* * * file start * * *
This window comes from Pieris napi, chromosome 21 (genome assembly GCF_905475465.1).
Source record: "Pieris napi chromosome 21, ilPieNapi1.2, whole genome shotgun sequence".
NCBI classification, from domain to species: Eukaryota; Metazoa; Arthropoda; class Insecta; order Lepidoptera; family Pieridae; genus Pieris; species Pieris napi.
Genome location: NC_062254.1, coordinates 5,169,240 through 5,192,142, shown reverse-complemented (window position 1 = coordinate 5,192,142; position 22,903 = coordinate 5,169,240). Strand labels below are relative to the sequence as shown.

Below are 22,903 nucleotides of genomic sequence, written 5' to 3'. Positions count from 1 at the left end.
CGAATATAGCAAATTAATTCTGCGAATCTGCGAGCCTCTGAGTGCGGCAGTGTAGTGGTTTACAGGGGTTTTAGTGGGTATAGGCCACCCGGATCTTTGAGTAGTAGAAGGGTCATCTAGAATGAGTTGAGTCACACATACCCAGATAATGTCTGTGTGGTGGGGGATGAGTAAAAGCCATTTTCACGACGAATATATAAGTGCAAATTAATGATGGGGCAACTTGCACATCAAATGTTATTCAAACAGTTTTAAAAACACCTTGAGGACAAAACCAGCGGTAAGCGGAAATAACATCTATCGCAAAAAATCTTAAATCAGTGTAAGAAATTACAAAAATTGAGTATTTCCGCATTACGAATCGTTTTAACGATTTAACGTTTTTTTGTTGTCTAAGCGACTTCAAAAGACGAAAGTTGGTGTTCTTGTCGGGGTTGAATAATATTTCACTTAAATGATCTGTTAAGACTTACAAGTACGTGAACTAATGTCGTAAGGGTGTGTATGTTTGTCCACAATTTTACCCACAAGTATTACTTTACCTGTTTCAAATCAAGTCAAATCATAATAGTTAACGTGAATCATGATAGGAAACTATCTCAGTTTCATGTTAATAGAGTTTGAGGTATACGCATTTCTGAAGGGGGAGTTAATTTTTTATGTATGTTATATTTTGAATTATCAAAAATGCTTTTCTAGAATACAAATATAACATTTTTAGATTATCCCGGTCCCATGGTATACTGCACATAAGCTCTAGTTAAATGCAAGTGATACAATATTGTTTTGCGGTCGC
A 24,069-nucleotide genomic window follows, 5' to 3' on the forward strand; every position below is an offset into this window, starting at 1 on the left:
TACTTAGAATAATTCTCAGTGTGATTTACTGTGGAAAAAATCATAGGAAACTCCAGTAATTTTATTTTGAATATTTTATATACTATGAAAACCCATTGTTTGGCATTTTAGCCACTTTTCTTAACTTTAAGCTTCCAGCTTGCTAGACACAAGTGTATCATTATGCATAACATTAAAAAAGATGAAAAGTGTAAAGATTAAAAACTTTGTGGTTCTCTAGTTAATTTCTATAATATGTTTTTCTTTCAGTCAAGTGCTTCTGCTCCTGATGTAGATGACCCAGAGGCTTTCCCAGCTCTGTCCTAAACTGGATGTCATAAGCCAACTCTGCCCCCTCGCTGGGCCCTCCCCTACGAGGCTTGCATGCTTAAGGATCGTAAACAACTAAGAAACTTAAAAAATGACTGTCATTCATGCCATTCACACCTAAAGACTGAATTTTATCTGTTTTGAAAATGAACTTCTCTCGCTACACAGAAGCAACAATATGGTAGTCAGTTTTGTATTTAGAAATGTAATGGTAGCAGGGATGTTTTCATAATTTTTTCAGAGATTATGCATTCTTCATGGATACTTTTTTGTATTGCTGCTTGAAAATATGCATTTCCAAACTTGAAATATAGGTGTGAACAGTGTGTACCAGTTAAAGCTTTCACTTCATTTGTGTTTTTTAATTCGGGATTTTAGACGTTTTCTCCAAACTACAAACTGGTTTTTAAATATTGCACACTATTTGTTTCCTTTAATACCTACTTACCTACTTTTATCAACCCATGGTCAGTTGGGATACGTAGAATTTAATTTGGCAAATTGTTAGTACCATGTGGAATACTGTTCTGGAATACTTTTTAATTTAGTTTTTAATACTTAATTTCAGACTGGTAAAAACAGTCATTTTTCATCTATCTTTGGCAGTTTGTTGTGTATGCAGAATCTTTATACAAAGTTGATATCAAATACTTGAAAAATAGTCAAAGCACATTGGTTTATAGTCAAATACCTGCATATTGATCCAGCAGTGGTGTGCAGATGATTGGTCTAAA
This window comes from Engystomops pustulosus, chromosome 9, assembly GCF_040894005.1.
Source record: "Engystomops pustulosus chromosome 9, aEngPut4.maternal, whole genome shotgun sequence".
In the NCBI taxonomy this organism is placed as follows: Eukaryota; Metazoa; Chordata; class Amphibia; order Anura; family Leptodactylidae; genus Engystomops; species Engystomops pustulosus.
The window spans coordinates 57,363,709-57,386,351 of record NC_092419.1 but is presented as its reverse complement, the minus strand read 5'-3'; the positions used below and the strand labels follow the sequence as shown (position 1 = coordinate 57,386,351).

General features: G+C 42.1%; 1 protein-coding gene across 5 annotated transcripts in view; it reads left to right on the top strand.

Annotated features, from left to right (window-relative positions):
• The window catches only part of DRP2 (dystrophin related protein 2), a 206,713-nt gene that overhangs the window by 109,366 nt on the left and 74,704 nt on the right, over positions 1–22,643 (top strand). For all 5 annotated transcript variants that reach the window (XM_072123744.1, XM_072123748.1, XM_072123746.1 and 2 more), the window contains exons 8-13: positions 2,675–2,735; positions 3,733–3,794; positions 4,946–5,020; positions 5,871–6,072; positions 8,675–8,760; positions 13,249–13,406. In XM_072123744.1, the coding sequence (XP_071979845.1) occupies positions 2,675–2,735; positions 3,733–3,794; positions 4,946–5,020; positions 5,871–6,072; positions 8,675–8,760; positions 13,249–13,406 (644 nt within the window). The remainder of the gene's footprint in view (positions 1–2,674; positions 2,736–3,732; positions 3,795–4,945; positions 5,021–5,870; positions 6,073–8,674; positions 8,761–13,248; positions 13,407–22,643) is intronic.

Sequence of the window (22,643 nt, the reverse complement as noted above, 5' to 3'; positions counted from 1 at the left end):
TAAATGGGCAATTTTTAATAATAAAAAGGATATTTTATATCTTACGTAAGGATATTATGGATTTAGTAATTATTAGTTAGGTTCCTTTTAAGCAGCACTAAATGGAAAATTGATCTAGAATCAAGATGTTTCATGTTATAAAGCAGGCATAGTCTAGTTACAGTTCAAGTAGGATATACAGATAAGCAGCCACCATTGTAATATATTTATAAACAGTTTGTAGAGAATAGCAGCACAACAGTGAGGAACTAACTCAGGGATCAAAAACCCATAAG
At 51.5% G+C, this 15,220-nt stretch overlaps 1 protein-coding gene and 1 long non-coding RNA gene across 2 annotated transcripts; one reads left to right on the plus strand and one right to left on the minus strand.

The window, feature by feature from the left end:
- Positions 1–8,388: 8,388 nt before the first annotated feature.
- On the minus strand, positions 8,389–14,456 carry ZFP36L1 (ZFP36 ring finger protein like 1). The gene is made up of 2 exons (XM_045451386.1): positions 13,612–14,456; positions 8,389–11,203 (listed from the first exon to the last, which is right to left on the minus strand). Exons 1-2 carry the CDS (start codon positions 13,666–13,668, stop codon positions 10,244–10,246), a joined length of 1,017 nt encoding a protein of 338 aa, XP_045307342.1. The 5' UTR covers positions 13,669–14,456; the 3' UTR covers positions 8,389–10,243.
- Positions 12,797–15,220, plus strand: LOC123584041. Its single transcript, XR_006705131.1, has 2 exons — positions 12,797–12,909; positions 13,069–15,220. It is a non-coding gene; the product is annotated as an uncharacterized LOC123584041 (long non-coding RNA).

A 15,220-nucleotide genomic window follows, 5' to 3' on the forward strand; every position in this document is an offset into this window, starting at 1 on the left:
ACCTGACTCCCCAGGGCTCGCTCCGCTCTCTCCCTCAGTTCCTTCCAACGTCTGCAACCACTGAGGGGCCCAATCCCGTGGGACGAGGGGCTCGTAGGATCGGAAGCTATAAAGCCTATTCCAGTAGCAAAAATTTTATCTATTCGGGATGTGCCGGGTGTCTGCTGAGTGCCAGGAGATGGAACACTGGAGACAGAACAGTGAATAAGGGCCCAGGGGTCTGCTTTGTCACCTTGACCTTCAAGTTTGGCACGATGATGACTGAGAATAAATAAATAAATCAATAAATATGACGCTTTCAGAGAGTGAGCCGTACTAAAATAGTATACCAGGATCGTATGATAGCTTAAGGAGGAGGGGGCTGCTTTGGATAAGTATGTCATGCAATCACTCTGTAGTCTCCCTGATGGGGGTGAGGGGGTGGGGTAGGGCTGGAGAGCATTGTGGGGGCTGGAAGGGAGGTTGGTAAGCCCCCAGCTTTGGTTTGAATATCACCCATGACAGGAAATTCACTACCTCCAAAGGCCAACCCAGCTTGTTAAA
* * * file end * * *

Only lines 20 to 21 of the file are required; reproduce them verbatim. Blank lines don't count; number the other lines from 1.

- Positions 1–8,388: 8,388 nt before the first annotated feature.
- On the minus strand, positions 8,389–14,456 carry ZFP36L1 (ZFP36 ring finger protein like 1). The gene is made up of 2 exons (XM_045451386.1): positions 13,612–14,456; positions 8,389–11,203 (listed from the first exon to the last, which is right to left on the minus strand). Exons 1-2 carry the CDS (start codon positions 13,666–13,668, stop codon positions 10,244–10,246), a joined length of 1,017 nt encoding a protein of 338 aa, XP_045307342.1. The 5' UTR covers positions 13,669–14,456; the 3' UTR covers positions 8,389–10,243.